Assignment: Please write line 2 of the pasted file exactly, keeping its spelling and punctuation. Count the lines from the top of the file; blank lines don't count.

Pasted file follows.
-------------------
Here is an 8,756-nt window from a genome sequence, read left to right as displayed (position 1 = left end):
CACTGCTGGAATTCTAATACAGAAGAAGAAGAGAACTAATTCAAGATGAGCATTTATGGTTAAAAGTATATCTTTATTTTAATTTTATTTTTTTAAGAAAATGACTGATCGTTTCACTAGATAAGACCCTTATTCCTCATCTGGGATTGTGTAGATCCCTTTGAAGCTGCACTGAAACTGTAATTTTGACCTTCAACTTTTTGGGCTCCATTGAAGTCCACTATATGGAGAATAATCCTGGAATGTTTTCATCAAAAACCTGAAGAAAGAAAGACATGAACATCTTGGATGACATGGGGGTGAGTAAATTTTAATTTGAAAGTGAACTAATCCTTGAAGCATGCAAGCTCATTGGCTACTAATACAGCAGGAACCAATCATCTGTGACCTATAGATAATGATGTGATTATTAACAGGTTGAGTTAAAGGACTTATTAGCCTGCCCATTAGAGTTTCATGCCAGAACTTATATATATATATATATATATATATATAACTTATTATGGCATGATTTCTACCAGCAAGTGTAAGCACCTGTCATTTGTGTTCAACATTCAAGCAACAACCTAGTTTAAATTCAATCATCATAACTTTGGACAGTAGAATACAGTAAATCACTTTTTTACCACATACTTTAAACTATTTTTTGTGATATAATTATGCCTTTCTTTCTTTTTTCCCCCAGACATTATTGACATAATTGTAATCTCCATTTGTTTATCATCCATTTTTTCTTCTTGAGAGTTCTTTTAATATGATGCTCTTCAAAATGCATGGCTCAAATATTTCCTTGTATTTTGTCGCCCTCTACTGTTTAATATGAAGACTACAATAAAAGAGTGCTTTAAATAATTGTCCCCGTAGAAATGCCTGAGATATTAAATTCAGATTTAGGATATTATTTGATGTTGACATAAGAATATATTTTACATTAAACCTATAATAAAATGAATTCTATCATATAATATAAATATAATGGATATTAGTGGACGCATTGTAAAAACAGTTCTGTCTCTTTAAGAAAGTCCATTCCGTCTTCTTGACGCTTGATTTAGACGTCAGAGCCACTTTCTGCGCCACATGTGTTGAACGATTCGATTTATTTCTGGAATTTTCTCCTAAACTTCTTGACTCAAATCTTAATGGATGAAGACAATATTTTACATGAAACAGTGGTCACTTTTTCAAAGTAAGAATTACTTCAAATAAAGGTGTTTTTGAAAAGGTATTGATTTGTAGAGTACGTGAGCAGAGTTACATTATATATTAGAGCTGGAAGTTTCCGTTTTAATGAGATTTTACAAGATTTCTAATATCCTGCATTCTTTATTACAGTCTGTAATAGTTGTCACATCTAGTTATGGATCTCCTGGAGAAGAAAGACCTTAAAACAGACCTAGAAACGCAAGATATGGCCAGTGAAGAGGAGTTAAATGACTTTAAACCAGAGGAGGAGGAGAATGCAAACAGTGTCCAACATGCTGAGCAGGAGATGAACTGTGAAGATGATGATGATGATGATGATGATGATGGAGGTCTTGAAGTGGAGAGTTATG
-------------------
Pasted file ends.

CACTGCTGGAATTCTAATACAGAAGAAGAAGAGAACTAATTCAAGATGAGCATTTATGGTTAAAAGTATATCTTTATTTTAATTTTATTTTTTTAAGAAAATGACTGATCGTTTCACTAGATAAGACCCTTATTCCTCATCTGGGATTGTGTAGATCCCTTTGAAGCTGCACTGAAACTGTAATTTTGACCTTCAACTTTTTGGGCTCCATTGAAGTCCACTATATGGAGAATAATCCTGGAATGTTTTCATCAAAAACCTGAAGAAAGAAAGACATGAACATCTTGGATGACATGGGGGTGAGTAAATTTTAATTTGAAAGTGAACTAATCCTTGAAGCATGCAAGCTCATTGGCTACTAATACAGCAGGAACCAATCATCTGTGACCTATAGATAATGATGTGATTATTAACAGGTTGAGTTAAAGGACTTATTAGCCTGCCCATTAGAGTTTCATGCCAGAACTTATATATATATATATATATATATATATAACTTATTATGGCATGATTTCTACCAGCAAGTGTAAGCACCTGTCATTTGTGTTCAACATTCAAGCAACAACCTAGTTTAAATTCAATCATCATAACTTTGGACAGTAGAATACAGTAAATCACTTTTTTACCACATACTTTAAACTATTTTTTGTGATATAATTATGCCTTTCTTTCTTTTTTCCCCCAGACATTATTGACATAATTGTAATCTCCATTTGTTTATCATCCATTTTTTCTTCTTGAGAGTTCTTTTAATATGATGCTCTTCAAAATGCATGGCTCAAATATTTCCTTGTATTTTGTCGCCCTCTACTGTTTAATATGAAGACTACAATAAAAGAGTGCTTTAAATAATTGTCCCCGTAGAAATGCCTGAGATATTAAATTCAGATTTAGGATATTATTTGATGTTGACATAAGAATATATTTTACATTAAACCTATAATAAAATGAATTCTATCATATAATATAAATATAATGGATATTAGTGGACGCATTGTAAAAACAGTTCTGTCTCTTTAAGAAAGTCCATTCCGTCTTCTTGACGCTTGATTTAGACGTCAGAGCCACTTTCTGCGCCACATGTGTTGAACGATTCGATTTATTTCTGGAATTTTCTCCTAAACTTCTTGACTCAAATCTTAATGGATGAAGACAATATTTTACATGAAACAGTGGTCACTTTTTCAAAGTAAGAATTACTTCAAATAAAGGTGTTTTTGAAAAGGTATTGATTTGTAGAGTACGTGAGCAGAGTTACATTATATATTAGAGCTGGAAGTTTCCGTTTTAATGAGATTTTACAAGATTTCTAATATCCTGCATTCTTTATTACAGTCTGTAATAGTTGTCACATCTAGTTATGGATCTCCTGGAGAAGAAAGACCTTAAAACAGACCTAGAAACGCAAGATATGGCCAGTGAAGAGGAGTTAAATGACTTTAAACCAGAGGAGGAGGAGAATGCAAACAGTGTCCAACATGCTGAGCAGGAGATGAACTGTGAAGATGATGATGATGATGATGATGATGATGGAGGTCTTGAAGTGGAGAGTTATG